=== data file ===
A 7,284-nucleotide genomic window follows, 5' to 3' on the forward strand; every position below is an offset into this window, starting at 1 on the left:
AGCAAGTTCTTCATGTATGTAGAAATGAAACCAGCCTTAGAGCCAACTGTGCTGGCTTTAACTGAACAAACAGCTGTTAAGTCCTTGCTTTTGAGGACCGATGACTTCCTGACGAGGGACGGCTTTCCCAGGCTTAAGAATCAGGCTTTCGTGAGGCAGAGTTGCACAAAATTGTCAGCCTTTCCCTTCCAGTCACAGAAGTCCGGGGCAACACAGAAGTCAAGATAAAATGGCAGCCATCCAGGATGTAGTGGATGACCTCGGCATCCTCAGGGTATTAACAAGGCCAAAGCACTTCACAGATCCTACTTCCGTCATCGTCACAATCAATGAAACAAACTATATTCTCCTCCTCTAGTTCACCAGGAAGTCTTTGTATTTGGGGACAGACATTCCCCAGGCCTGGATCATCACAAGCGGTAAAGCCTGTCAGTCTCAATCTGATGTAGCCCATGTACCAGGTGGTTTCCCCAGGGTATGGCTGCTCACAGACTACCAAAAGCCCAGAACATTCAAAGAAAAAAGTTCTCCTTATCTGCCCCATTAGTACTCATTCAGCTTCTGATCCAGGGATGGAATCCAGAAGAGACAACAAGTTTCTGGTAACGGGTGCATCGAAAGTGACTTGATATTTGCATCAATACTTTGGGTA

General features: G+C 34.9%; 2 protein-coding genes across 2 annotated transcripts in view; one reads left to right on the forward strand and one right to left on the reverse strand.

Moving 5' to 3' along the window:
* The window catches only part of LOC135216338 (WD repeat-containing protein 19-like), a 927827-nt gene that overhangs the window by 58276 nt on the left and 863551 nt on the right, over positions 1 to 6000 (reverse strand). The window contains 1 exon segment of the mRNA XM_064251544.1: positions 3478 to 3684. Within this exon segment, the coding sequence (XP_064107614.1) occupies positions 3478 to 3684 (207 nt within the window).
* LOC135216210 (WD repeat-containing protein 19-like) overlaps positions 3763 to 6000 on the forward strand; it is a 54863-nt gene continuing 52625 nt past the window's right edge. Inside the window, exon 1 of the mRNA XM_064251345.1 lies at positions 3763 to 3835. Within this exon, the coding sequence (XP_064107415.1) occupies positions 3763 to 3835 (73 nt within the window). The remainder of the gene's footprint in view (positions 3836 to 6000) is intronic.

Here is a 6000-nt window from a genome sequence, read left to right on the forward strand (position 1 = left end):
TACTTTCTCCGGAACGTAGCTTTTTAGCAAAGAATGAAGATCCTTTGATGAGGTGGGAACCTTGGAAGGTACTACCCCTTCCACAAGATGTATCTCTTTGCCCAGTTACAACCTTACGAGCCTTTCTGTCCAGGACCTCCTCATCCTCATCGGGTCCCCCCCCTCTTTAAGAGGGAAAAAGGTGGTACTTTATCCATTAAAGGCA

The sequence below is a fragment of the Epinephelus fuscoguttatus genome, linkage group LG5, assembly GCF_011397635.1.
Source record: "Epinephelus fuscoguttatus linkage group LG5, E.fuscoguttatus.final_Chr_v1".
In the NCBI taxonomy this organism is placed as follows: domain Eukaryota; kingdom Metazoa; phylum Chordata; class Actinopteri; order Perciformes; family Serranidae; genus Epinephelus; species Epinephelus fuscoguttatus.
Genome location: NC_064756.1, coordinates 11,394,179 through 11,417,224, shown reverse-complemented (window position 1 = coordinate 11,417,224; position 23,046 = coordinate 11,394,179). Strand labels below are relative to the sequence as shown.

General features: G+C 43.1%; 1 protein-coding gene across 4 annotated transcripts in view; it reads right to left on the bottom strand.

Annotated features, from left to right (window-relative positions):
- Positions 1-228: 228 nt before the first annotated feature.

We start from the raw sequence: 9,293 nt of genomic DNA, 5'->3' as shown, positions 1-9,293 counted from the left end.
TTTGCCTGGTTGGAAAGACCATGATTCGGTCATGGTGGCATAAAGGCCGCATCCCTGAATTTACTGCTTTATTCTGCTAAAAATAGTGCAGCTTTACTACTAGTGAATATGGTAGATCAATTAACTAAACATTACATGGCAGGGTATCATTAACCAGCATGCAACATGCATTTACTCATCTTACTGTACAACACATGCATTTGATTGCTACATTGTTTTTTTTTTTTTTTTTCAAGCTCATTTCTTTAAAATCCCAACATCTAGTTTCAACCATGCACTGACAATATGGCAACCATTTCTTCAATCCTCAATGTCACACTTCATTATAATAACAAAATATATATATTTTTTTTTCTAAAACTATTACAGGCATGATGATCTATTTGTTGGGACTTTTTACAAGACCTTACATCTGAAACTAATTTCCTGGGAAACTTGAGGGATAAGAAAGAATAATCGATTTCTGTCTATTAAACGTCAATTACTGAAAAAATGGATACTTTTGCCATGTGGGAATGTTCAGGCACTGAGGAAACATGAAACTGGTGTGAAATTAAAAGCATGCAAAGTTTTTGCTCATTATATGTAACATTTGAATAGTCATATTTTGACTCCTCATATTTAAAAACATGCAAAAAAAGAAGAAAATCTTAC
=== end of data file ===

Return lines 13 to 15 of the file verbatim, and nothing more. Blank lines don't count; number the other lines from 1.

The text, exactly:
General features: G+C 43.1%; 1 protein-coding gene across 4 annotated transcripts in view; it reads right to left on the bottom strand.

Annotated features, from left to right (window-relative positions):
- Positions 1-228: 228 nt before the first annotated feature.